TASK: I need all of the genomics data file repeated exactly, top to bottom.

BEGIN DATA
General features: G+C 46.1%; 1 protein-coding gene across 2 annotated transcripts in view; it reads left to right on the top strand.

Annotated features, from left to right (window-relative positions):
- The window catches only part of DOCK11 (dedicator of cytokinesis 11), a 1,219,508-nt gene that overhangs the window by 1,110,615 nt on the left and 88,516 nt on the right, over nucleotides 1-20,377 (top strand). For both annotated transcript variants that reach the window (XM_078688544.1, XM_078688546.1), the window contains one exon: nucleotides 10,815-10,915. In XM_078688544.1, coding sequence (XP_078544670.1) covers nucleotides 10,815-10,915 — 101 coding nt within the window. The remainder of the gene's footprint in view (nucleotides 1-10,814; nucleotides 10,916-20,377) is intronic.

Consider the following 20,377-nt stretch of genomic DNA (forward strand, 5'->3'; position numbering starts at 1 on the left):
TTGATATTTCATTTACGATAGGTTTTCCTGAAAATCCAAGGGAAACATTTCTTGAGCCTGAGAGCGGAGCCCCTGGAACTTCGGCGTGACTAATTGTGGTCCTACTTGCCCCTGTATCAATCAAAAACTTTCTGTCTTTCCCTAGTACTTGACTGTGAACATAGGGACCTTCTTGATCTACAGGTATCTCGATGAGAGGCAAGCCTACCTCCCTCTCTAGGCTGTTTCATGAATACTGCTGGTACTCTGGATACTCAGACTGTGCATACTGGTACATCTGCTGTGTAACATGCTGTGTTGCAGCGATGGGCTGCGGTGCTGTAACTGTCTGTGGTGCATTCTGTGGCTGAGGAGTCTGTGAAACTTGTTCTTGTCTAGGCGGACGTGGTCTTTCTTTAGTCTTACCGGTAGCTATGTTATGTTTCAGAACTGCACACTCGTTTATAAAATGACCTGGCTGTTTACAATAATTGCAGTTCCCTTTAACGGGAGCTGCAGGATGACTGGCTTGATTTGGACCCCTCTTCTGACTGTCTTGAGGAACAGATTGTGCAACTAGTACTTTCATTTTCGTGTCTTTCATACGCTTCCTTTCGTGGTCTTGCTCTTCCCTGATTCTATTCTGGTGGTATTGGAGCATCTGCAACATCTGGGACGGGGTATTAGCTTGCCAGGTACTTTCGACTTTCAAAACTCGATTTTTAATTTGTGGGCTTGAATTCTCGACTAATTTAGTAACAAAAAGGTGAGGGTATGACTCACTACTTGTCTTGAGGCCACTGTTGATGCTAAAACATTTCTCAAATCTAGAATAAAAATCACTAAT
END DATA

General features: G+C 46.1%; 1 protein-coding gene across 2 annotated transcripts in view; it reads left to right on the top strand.

Annotated features, from left to right (window-relative positions):
- The window catches only part of DOCK11 (dedicator of cytokinesis 11), a 1,219,508-nt gene that overhangs the window by 1,110,615 nt on the left and 88,516 nt on the right, over nucleotides 1-20,377 (top strand). For both annotated transcript variants that reach the window (XM_078688544.1, XM_078688546.1), the window contains one exon: nucleotides 10,815-10,915. In XM_078688544.1, coding sequence (XP_078544670.1) covers nucleotides 10,815-10,915 — 101 coding nt within the window. The remainder of the gene's footprint in view (nucleotides 1-10,814; nucleotides 10,916-20,377) is intronic.

Consider the following 20,377-nt stretch of genomic DNA (forward strand, 5'->3'; position numbering starts at 1 on the left):
TTGATATTTCATTTACGATAGGTTTTCCTGAAAATCCAAGGGAAACATTTCTTGAGCCTGAGAGCGGAGCCCCTGGAACTTCGGCGTGACTAATTGTGGTCCTACTTGCCCCTGTATCAATCAAAAACTTTCTGTCTTTCCCTAGTACTTGACTGTGAACATAGGGACCTTCTTGATCTACAGGTATCTCGATGAGAGGCAAGCCTACCTCCCTCTCTAGGCTGTTTCATGAATACTGCTGGTACTCTGGATACTCAGACTGTGCATACTGGTACATCTGCTGTGTAACATGCTGTGTTGCAGCGATGGGCTGCGGTGCTGTAACTGTCTGTGGTGCATTCTGTGGCTGAGGAGTCTGTGAAACTTGTTCTTGTCTAGGCGGACGTGGTCTTTCTTTAGTCTTACCGGTAGCTATGTTATGTTTCAGAACTGCACACTCGTTTATAAAATGACCTGGCTGTTTACAATAATTGCAGTTCCCTTTAACGGGAGCTGCAGGATGACTGGCTTGATTTGGACCCCTCTTCTGACTGTCTTGAGGAACAGATTGTGCAACTAGTACTTTCATTTTCGTGTCTTTCATACGCTTCCTTTCGTGGTCTTGCTCTTCCCTGATTCTATTCTGGTGGTATTGGAGCATCTGCAACATCTGGGACGGGGTATTAGCTTGCCAGGTACTTTCGACTTTCAAAACTCGATTTTTAATTTGTGGGCTTGAATTCTCGACTAATTTAGTAACAAAAAGGTGAGGGTATGACTCACTACTTGTCTTGAGGCCACTGTTGATGCTAAAACATTTCTCAAATCTAGAATAAAAATCACTAAT